Maybe the best way to slow downis to sleep a little more, and pay more attention when you're awake.Dyson, a cosmonaut in training with a background in journalism and IT start-ups, is good to her body-and to her mind. She spends an hour swimming laps every morning while considering the things she didn't have time for the day before. "It's not about delaying thinking. It's about assigning a time to things when I can give them my full attention."Sleep is also part of it, she says. "People aren't getting enough. They say they were up late watching TV, but TV doesn't force you to watch it. It's a choice. Maybe the best way to slow down is to sleep a little more, and pay more attention when you're awake."Jamais CascioThe Worldchanging co-founder Jamais Cascio plays computer games to slow down. "Not the ones where I'm running around blowing people up," he says, "but big strategy games that put me in a flow state. I lose track of time. I live in the never-ending moment of the game." To him, futurism, like video games, is process-driven: It's about multigenerational thinking, scenario mapping, and world building.In his work as a research affiliate at the Institute for the Future and as a fellow at the Institute for Ethics and Emerging Technologies, he helps people see that if you change the rules, you get a new world. In an era when high-frequency trading is in full effect-when computerized traders "make dog food out of human traders"-the tendency toward slowness is a reasonable response. "Recognizing that humans can't compete with the processing speed of computerized systems, the slow movement is a catalyst for rules that support greater reflection and consideration."He says slower decision-making allows for greater resilience-a parallel philosophy to the slow movement dominant in the worlds of social psychology, environmental science, and international security. It refers to a system's ability to withstand shocks, to rebuild when necessary, and to improve itself when possible. "A resilient system is not necessarily a strong system," says Cascio. "A tree that bends in the wind is more resilient than a wall that stands still."And a system that allows for slack, like the slow movement, is more resilient than a system that assumes nothing ever fails. "Just-in-time manufacturing is really great when all component systems work perfectly, but when a part breaks down, the whole operation comes to a complete halt. Failure happens. So we'd better build in a way to absorb it."Bruce SterlingThe science-fiction author Bruce Sterling says "pace layering"-the idea that different layers of a structure or a system move at different speeds-is an interesting notion when considering slowness, as it helps to explain the various rates of change associated with different sectors of society."The slow movement imagines itself to belong by rights to the cultural layer"-a slow-moving layer of society-"but it's still in the layer of fashionable activism," he says. "An earthquake is rapid and shocking, it seems, but the underlying forces are geologically slow. So it's actually our perception of pacing that's odd, not pacing itself."Much of our philosophizing about time is based on the human experience of it, despite the fact that the entire human experience of time to date is a tiny fraction of the actual duration of time. "Humans perceive things in embodied ways," Sterling explains, "because our perception is an embodied phenomenon. We naturally tend to relate time to the experience of our own bodies. Every time we temporally stretch one of these abstractions-my grandparent's generation, the American nation, Western civilization, modern Homo sapiens, the Devonian geological period-some apparent relevance drains out of it."It's so much easier to relate to the present than it is to a faraway future. But the value in slowness, according to Sterling, is that people take a lot of comfort in measuring themselves against things that change slowly. "If everything in our lifetime changed at the same pace that we ourselves changed, we would never understand our own maturity."John MaedaAt the Rhode Island School of Design, where the artist, designer, and computer scientist John Maeda is now president, the acronym STEM (science, technology, engineering, mathematics) has long been touted as the key to fast-paced, cutting-edge innovation.But Maeda says something is missing from STEM. And that is another acronym: IDEA (intuition, design, emotion, art). "Innovation must also be IDEA led. This is territory of meaningful and more thoughtful, or slow, advances. It's about reflection, the human domain, and how we relate to change."According to Maeda, STEM and IDEA are necessary complements, just like other classic pairings, like, say, Bert and Ernie. "STEM alone is Bert, and IDEA is Ernie. Bert is kind of uptight and has to get things done all the time; Ernie's a creative guy, in the tub with a rubber ducky, steeping in the moment and preparing to think about the general implications of his actions. Where Bert is fast-moving technology, Ernie is that reflective point we need as a counterbalance in our lives."Maeda sees the benefits of fast and slow: problem-solving "with dirty hands" at rapid speeds, as well as critical thinking and critical making at slow enough speeds to allow for the contemplation of the implications of art and design to the greater world.Again, it's about balance. And pacing. "You can't sprint forever, but you can pull your pace down. I'm a jogger-a very slow runner. My runs help me reconnect to my body and re-sort the contents of my brain."For Maeda, the fundamental question becomes, "How do we slow down what matters the most and speed up what benefits change and progress? We don't want to impede progress, but we are seeking reconnection to ourselves, to each other, and with the world."Alexander RoseThe artist and designer Alexander Rose, executive director of the Long Now Foundation, says long-term thinking comes from the same place as the slow movement. "Both recognize an ignored space, as we've increasingly given value to all things fast."One of the most iconic expressions of long-term thinking is the Long Now's 10,000 Year Clock-a clock whose long life is intended to expand our sense of time-conceived by a computer scientist named Danny Hillis. According to the futurist godfather Stewart Brand, it is "a peephole of predictability through a deeply unpredictable series of events that will come at us in the future."Rose describes it as "a piece of theater; a thing to rally around and change the conversation" in a more tangible way than the well-attended Long Now lecture series. "You can't tell someone to think long-term, but you can give them a range of contexts so they can find their own way to relate to it personally."For Rose, involvement in long-term thinking has given him a fresh view on product design, and the planned obsolescence in consumer products today. "I see more clearly how little need there is for all the consumption and waste. I like what [the inventor] Saul Griffith once said. Everyone should receive a Montblanc pen and Rolex watch at birth, and then they'd never need to replace them in a lifetime."Rose also finds value in "the whole DIY or maker culture, which enters into the same category as things built to last, or things that last longer because you take them apart manually and build them back anew with found parts."This happens all the time in developing parts of the world, of course. "Yes, I think the slow movement is very First-World-urban-environment targeted. If you're an agrarian human, slow food is actually your only option. So we need to be careful not to overly romanticize ‘slow' in this way. There's a balance between poverty and privilege."Illustrations by Mark Weaver.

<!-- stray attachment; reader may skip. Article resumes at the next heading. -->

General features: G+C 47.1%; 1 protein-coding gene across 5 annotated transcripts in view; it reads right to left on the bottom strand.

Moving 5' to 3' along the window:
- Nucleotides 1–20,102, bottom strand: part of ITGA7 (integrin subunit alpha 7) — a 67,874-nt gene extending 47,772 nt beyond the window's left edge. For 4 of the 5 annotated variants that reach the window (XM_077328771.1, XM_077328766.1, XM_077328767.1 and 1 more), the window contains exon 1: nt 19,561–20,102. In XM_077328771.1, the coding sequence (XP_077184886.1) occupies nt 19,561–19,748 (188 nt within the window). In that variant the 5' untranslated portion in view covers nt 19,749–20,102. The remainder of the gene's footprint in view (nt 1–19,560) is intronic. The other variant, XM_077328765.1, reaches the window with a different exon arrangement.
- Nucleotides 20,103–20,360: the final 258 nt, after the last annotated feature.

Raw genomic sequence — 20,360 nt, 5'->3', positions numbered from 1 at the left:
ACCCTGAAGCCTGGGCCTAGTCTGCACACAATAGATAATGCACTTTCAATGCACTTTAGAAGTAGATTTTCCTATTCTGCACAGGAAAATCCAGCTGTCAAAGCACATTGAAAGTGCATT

It's on your To-Do List! Get your friends involved too. Comment and share your experience, and invite friends to Do It too!